9 Things Terrible Leaders Tell Themselves

Oct 13, 2017 1 Min Read
crumpling paper, fixing bad culture


Leadership is hard. Being the boss is hard. (I know that makes me sound like Captain Obvious, but that doesn’t make it any less true.)

That’s even truer when you own your own business, because the leadership buck ultimately stops with you.

Being a boss is stressful, demanding, and often overwhelming – yet also incredibly fulfilling and rewarding, as long as you do everything possible to truly inspire, serve, and lead.

Watch this: What Are Some Of The Lessons From Your First Boss?

And that means never saying things like this:

1. “I shouldn’t have to thank my employees for doing their jobs.”

Yes, you should. Praising employees is the courteous thing to do and, from a performance point of view, praise reinforces positive behaviours and makes it much more likely that those behaviours will occur in the future.

By all means, expect your employees to do their jobs, but praise them when they do – because that’s your job.

2. “I shouldn’t have to work under this kind of pressure.”

Yes, you should. Join the leadership club. Every boss is stuck in between, with employees, the “rock”; and customers, vendors, investors, and even yourself, the “hard place.”

If demands seem overwhelming and are pulling you too far away from your team, get your employees more involved in your projects and responsibilities.

They’ll be glad to help, especially if they gain skills and exposure in the process.

3. “I don’t get paid enough to deal with this.”

You’re right. Great leaders are chronically under-compensated and under-appreciated, and that will probably never change.

But great employers see the satisfaction they gain from praising, developing, mentoring, and helping employees reach their goals as a part of their total compensation package.

If you don’t see it that way, rethink whether you want to run a business. Otherwise, you’ll always be dissatisfied.

4. “My employees do better when I leave them alone.”

If that’s true, it means you are the problem. Great employees don’t need (or want) to be told what to do, but they do need to hear they do a great job – it will help them learn about new directions or strategies.

Everyone likes some amount of attention. Just make sure the attention you give makes a positive impact.

5. “I don’t have time to deal with all the politics/agendas/emotions.”

Company politics can be a factor even for a business owner in total command of the operation.

Tough. It’s your company. If the culture is bad, fix it. If politics keeps people from doing their jobs or performing as well as they could, fix it.

Taking care of any problems that make it hard for your employees to do their best is your job. So do it.

6. “I don’t want her to get too much credit.”

Don’t be afraid your employees might outshine you. Your goal is to have employees outshine you.

Great leaders surround themselves with outstanding talent. That’s how they become great leaders.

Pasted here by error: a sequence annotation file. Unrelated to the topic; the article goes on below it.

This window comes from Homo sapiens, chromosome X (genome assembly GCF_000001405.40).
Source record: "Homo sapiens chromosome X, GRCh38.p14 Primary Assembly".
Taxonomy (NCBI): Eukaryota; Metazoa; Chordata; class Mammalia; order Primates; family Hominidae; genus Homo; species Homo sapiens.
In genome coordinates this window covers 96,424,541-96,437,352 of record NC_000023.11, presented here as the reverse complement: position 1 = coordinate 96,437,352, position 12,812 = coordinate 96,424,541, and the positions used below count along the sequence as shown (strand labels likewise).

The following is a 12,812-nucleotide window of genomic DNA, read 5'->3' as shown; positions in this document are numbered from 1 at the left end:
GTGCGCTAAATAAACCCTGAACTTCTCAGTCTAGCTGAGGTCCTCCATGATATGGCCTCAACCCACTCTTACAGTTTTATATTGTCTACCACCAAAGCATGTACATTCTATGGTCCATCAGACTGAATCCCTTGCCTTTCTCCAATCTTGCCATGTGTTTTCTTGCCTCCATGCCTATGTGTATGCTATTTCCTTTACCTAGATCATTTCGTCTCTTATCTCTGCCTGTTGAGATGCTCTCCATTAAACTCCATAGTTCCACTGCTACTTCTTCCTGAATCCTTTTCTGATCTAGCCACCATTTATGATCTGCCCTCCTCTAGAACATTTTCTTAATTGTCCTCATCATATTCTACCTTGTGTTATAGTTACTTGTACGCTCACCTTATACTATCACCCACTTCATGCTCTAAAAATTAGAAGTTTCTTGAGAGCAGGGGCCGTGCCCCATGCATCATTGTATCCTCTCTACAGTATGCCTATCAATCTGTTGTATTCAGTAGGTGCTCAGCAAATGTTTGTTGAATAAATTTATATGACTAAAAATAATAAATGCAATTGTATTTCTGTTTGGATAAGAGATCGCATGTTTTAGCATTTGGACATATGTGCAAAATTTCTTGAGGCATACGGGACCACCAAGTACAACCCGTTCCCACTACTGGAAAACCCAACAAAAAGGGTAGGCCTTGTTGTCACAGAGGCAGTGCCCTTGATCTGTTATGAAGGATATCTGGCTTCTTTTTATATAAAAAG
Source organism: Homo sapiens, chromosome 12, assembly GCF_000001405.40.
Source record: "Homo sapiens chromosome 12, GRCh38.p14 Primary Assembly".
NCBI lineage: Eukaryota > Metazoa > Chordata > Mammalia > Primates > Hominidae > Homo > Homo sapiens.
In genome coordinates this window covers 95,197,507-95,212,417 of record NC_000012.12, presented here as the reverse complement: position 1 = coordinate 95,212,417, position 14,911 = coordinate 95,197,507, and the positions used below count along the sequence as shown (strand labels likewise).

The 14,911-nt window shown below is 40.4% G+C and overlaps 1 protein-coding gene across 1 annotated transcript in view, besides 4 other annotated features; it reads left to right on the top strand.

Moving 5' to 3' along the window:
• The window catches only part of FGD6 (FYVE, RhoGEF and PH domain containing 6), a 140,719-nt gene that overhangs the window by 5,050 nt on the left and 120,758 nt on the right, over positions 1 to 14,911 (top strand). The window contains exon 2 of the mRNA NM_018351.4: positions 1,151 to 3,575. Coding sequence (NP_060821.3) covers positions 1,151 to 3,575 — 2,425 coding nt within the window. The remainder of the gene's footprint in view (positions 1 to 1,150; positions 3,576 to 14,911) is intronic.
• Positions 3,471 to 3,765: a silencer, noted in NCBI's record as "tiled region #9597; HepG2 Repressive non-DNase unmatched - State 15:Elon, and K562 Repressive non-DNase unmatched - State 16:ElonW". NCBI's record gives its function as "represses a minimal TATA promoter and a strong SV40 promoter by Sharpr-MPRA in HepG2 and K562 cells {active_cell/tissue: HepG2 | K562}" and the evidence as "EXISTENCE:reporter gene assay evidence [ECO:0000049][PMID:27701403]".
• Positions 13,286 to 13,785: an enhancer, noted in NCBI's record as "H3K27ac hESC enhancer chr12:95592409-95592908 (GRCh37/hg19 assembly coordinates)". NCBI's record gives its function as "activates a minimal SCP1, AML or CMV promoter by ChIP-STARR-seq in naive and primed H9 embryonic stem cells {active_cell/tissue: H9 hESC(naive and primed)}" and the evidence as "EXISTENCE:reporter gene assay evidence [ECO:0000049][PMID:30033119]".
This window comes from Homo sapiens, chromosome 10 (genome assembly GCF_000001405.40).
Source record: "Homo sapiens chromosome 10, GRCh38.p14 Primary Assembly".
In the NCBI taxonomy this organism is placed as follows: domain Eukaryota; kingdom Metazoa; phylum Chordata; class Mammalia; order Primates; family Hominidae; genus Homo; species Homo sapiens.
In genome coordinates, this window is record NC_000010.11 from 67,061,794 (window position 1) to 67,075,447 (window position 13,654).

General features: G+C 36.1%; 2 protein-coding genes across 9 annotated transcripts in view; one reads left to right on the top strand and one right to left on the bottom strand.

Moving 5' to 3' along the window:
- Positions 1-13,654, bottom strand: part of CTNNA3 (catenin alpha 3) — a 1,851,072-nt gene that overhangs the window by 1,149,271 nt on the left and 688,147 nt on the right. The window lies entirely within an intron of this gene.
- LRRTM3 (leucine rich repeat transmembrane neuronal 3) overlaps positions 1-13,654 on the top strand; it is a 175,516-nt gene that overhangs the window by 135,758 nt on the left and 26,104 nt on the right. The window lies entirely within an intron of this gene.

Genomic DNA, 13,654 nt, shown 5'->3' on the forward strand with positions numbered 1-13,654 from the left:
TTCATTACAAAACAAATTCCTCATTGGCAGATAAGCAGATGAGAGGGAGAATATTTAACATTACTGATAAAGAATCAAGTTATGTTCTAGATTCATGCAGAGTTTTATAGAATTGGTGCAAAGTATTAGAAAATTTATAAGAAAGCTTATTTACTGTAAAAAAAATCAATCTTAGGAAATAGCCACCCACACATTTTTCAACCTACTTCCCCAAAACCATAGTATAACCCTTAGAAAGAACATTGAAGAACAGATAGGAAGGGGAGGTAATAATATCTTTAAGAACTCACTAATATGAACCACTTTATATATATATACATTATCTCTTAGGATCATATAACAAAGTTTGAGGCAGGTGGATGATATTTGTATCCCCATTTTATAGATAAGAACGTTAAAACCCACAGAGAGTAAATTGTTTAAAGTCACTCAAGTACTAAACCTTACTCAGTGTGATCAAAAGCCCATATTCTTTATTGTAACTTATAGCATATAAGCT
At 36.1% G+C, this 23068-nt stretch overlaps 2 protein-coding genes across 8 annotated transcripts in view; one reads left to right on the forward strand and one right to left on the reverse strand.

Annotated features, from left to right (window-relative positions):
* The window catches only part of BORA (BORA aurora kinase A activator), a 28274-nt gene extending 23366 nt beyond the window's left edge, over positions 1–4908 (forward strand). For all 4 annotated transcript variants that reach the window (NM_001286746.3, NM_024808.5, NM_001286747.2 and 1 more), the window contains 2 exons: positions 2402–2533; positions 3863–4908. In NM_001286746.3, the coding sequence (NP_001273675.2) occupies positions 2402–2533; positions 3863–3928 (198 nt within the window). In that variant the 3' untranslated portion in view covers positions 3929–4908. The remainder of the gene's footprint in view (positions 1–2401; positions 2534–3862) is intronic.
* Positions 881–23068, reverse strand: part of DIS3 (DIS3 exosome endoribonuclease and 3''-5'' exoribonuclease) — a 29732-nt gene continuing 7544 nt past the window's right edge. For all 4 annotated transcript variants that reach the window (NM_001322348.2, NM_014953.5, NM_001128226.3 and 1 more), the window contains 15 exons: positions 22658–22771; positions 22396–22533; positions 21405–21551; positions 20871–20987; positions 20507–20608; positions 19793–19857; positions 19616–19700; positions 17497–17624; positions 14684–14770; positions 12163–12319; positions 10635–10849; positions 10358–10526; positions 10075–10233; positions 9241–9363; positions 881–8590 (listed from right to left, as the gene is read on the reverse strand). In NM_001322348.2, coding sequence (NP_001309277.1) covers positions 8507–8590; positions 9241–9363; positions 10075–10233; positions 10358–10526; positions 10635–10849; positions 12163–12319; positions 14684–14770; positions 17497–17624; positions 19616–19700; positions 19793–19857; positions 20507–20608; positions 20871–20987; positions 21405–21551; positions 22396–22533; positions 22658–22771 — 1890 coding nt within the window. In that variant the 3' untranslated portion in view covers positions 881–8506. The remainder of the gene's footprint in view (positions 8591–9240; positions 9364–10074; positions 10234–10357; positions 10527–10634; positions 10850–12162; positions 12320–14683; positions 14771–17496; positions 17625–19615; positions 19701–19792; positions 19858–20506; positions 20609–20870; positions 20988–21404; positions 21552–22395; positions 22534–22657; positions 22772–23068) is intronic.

The better your team, and the individuals that make up your team, the better you look.

7. “I don’t know why they’re complaining. It was good enough for me”

Do you train employees by tossing them into the fire simply because that’s how you were once treated? Whenever you feel something was “good enough for me,” realise that it isn’t good enough for your employees.

Determine the best way to train and develop employees, and then make it happen. Any bad experiences you had should shape a more positive approach, not serve as a blueprint.

8. “I need to be seen engaging with my team… so I’ll go chat with Kim.”

You need to get to know employees on a personal level, but do you gravitate toward those with whom you share common interests? Maybe so, but the employees you need to connect with the most are often those with whom you have the least in common.

Kim may be the path of least resistance, which means she shouldn’t be the only person on your employee engagement list.

Every employee deserves your attention and respect. So take an interest. Ask questions. Find a common interest, even if it’s simply trying to help that person reach his or her career and personal goals.

When you make a sincere effort, your employees will make it easy for you. After all, we naturally appreciate anyone who is interested in us.

9. “He doesn’t like me, so I’m not going to waste my time.”

Few things are more awkward than working with – or even just talking to – employees who you feel don’t like you.

Reach out and clear the air. Say: “Mike, I don’t feel our working relationship is as positive as it could be, and I’m sure that’s my fault. I really want to make it better.”

Then let Mike vent. Sure, you may not like hearing what he says, but once you do, you’ll know how to make the situation better.

Making things better is what your job is all about.

You might also like: Bosses. What makes them tick?



Jeff Haden is a public speaker and author of more than 50 non-fiction books and ghost-writer for innovators and business leaders. To engage with him, email editor@leaderonomics.com

Reposted with permission on Leaderonomics.com



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Jeff Haden is a speaker, ghostwriter, and author of The Motivation Myth: How Highly Successful People Really Set Themselves Up to Win.

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